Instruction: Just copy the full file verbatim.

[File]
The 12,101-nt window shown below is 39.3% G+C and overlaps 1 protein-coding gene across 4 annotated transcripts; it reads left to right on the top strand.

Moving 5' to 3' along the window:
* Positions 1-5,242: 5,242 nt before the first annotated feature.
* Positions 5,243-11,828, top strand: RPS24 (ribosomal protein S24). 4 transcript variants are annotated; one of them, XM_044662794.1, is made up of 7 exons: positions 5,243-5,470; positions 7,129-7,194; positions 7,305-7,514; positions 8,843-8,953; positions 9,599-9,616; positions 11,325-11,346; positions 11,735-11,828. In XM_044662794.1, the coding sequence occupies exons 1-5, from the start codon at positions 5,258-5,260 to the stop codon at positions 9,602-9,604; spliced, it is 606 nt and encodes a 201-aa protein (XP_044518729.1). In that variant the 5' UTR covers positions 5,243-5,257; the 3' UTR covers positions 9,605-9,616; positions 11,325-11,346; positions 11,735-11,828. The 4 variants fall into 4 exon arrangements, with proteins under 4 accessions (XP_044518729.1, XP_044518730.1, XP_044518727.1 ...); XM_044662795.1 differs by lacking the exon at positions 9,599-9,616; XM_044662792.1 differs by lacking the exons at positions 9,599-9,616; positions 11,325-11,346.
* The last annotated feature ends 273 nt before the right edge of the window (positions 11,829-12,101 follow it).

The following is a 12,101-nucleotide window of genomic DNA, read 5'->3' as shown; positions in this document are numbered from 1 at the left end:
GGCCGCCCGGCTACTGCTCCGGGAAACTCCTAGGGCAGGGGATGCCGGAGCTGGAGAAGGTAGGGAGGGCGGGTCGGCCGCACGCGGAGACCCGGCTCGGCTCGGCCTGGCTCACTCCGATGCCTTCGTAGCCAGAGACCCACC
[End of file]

The 12,101-nt window shown below is 39.3% G+C and overlaps 1 protein-coding gene across 4 annotated transcripts; it reads left to right on the top strand.

Moving 5' to 3' along the window:
* Positions 1-5,242: 5,242 nt before the first annotated feature.
* Positions 5,243-11,828, top strand: RPS24 (ribosomal protein S24). 4 transcript variants are annotated; one of them, XM_044662794.1, is made up of 7 exons: positions 5,243-5,470; positions 7,129-7,194; positions 7,305-7,514; positions 8,843-8,953; positions 9,599-9,616; positions 11,325-11,346; positions 11,735-11,828. In XM_044662794.1, the coding sequence occupies exons 1-5, from the start codon at positions 5,258-5,260 to the stop codon at positions 9,602-9,604; spliced, it is 606 nt and encodes a 201-aa protein (XP_044518729.1). In that variant the 5' UTR covers positions 5,243-5,257; the 3' UTR covers positions 9,605-9,616; positions 11,325-11,346; positions 11,735-11,828. The 4 variants fall into 4 exon arrangements, with proteins under 4 accessions (XP_044518729.1, XP_044518730.1, XP_044518727.1 ...); XM_044662795.1 differs by lacking the exon at positions 9,599-9,616; XM_044662792.1 differs by lacking the exons at positions 9,599-9,616; positions 11,325-11,346.
* The last annotated feature ends 273 nt before the right edge of the window (positions 11,829-12,101 follow it).

The following is a 12,101-nucleotide window of genomic DNA, read 5'->3' as shown; positions in this document are numbered from 1 at the left end:
GGCCGCCCGGCTACTGCTCCGGGAAACTCCTAGGGCAGGGGATGCCGGAGCTGGAGAAGGTAGGGAGGGCGGGTCGGCCGCACGCGGAGACCCGGCTCGGCTCGGCCTGGCTCACTCCGATGCCTTCGTAGCCAGAGACCCACC